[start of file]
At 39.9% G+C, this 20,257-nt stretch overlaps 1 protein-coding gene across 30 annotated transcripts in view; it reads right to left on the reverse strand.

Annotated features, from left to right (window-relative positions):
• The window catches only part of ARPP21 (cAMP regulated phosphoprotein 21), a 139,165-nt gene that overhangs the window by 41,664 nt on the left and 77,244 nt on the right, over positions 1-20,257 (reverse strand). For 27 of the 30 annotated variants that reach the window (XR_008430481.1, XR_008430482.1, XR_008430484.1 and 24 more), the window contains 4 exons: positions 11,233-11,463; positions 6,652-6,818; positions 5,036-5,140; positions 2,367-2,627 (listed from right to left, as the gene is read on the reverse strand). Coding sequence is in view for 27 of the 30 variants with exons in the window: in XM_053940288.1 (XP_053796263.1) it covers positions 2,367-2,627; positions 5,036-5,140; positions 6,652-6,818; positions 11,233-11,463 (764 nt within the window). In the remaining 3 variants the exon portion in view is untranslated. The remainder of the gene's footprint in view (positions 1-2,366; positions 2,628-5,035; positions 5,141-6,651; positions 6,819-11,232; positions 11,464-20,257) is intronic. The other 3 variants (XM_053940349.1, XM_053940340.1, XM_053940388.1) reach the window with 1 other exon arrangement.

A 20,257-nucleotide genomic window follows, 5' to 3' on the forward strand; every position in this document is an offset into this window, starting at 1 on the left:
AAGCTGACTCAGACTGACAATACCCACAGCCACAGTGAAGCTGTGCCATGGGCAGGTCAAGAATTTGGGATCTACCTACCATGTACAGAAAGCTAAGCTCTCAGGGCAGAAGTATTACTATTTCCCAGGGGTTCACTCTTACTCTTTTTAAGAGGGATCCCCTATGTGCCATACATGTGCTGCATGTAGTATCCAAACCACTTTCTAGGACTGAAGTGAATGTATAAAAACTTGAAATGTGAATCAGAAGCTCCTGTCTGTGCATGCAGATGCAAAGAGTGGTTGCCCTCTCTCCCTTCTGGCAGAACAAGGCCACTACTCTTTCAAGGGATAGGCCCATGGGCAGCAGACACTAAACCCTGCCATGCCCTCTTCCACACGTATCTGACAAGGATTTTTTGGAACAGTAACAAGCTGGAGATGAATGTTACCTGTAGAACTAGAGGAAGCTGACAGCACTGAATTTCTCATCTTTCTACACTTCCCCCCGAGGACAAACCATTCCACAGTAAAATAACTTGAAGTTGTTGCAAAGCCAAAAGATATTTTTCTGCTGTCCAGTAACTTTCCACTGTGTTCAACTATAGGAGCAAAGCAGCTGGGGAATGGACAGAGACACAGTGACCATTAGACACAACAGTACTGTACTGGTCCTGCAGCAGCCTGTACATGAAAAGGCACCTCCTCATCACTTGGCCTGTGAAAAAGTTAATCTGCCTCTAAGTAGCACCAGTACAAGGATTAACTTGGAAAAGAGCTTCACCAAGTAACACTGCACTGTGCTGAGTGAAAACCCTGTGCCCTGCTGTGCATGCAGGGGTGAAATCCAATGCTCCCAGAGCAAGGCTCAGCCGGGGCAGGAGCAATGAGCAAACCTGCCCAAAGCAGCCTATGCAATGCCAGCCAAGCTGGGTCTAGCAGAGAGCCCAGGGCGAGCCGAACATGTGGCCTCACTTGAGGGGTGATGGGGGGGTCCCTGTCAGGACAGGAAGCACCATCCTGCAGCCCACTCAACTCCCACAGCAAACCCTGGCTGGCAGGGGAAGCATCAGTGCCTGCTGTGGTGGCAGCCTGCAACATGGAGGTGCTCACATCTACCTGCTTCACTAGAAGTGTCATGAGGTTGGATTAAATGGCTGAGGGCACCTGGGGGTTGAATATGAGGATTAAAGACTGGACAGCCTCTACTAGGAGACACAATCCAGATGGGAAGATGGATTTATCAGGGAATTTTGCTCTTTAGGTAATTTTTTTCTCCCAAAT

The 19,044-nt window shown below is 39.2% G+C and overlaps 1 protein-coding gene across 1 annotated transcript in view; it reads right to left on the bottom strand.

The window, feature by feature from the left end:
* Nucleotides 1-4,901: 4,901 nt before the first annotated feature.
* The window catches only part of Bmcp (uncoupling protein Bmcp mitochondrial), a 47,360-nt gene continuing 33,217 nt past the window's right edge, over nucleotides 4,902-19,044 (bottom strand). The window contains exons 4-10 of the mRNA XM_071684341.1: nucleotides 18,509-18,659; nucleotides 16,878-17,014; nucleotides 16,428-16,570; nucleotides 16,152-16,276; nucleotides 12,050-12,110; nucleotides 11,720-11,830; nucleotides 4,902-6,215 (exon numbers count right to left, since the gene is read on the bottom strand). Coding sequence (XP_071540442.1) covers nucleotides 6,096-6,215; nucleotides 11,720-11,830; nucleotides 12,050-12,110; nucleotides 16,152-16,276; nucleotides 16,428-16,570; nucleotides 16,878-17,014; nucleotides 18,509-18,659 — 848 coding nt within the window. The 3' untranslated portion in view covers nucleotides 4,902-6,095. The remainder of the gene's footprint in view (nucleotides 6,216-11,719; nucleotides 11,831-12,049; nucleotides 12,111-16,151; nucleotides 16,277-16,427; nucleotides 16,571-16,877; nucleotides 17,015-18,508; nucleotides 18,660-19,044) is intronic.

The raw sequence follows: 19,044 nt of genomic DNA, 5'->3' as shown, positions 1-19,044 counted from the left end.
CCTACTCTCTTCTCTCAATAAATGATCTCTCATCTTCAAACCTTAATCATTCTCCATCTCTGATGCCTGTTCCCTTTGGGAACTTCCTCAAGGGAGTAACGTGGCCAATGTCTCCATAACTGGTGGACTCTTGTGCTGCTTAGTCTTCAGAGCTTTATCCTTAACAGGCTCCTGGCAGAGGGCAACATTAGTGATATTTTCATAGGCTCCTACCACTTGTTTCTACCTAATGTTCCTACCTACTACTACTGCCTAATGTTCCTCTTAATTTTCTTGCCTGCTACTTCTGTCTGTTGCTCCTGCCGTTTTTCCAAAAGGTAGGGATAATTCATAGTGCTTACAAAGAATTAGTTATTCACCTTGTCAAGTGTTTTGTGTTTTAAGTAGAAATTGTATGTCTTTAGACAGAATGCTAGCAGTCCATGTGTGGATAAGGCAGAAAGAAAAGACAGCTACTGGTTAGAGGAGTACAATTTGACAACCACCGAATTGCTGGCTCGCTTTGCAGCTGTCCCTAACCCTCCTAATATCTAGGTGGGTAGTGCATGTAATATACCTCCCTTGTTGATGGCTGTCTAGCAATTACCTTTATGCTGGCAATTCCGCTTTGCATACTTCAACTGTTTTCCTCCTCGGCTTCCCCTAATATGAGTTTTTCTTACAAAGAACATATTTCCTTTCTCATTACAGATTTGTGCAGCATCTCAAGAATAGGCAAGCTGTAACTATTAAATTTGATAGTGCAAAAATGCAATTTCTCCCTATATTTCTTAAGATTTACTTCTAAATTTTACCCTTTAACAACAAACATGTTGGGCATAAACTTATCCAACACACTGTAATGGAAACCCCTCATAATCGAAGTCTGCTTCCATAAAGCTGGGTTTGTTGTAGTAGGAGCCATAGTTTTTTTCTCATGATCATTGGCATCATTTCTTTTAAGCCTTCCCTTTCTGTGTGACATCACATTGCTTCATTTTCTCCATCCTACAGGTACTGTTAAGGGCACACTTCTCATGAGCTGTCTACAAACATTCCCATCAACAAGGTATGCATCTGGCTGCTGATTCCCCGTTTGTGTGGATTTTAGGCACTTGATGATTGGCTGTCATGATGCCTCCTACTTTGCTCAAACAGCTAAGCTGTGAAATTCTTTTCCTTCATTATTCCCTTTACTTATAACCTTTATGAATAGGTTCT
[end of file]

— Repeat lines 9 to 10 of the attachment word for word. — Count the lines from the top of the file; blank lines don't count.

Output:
* The window catches only part of Bmcp (uncoupling protein Bmcp mitochondrial), a 47,360-nt gene continuing 33,217 nt past the window's right edge, over nucleotides 4,902-19,044 (bottom strand). The window contains exons 4-10 of the mRNA XM_071684341.1: nucleotides 18,509-18,659; nucleotides 16,878-17,014; nucleotides 16,428-16,570; nucleotides 16,152-16,276; nucleotides 12,050-12,110; nucleotides 11,720-11,830; nucleotides 4,902-6,215 (exon numbers count right to left, since the gene is read on the bottom strand). Coding sequence (XP_071540442.1) covers nucleotides 6,096-6,215; nucleotides 11,720-11,830; nucleotides 12,050-12,110; nucleotides 16,152-16,276; nucleotides 16,428-16,570; nucleotides 16,878-17,014; nucleotides 18,509-18,659 — 848 coding nt within the window. The 3' untranslated portion in view covers nucleotides 4,902-6,095. The remainder of the gene's footprint in view (nucleotides 6,216-11,719; nucleotides 11,831-12,049; nucleotides 12,111-16,151; nucleotides 16,277-16,427; nucleotides 16,571-16,877; nucleotides 17,015-18,508; nucleotides 18,660-19,044) is intronic.

The raw sequence follows: 19,044 nt of genomic DNA, 5'->3' as shown, positions 1-19,044 counted from the left end.